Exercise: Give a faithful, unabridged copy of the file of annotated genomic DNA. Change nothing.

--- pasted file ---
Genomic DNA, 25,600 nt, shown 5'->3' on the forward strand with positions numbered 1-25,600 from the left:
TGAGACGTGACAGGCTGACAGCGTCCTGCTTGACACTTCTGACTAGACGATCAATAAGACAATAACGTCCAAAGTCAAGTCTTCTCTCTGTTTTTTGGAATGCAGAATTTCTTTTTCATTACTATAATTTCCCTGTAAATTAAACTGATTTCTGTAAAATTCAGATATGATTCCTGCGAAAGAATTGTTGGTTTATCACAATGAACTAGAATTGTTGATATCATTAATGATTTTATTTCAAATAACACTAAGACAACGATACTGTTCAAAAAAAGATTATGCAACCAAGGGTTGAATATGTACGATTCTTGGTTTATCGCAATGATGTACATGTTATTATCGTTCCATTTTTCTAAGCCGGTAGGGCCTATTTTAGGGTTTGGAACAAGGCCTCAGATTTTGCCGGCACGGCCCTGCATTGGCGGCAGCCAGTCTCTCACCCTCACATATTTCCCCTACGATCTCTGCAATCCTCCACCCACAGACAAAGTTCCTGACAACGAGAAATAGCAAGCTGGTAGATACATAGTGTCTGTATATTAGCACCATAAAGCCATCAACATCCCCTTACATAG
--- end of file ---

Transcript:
Genomic DNA, 25,600 nt, shown 5'->3' on the forward strand with positions numbered 1-25,600 from the left:
TGAGACGTGACAGGCTGACAGCGTCCTGCTTGACACTTCTGACTAGACGATCAATAAGACAATAACGTCCAAAGTCAAGTCTTCTCTCTGTTTTTTGGAATGCAGAATTTCTTTTTCATTACTATAATTTCCCTGTAAATTAAACTGATTTCTGTAAAATTCAGATATGATTCCTGCGAAAGAATTGTTGGTTTATCACAATGAACTAGAATTGTTGATATCATTAATGATTTTATTTCAAATAACACTAAGACAACGATACTGTTCAAAAAAAGATTATGCAACCAAGGGTTGAATATGTACGATTCTTGGTTTATCGCAATGATGTACATGTTATTATCGTTCCATTTTTCTAAGCCGGTAGGGCCTATTTTAGGGTTTGGAACAAGGCCTCAGATTTTGCCGGCACGGCCCTGCATTGGCGGCAGCCAGTCTCTCACCCTCACATATTTCCCCTACGATCTCTGCAATCCTCCACCCACAGACAAAGTTCCTGACAACGAGAAATAGCAAGCTGGTAGATACATAGTGTCTGTATATTAGCACCATAAAGCCATCAACATCCCCTTACATAG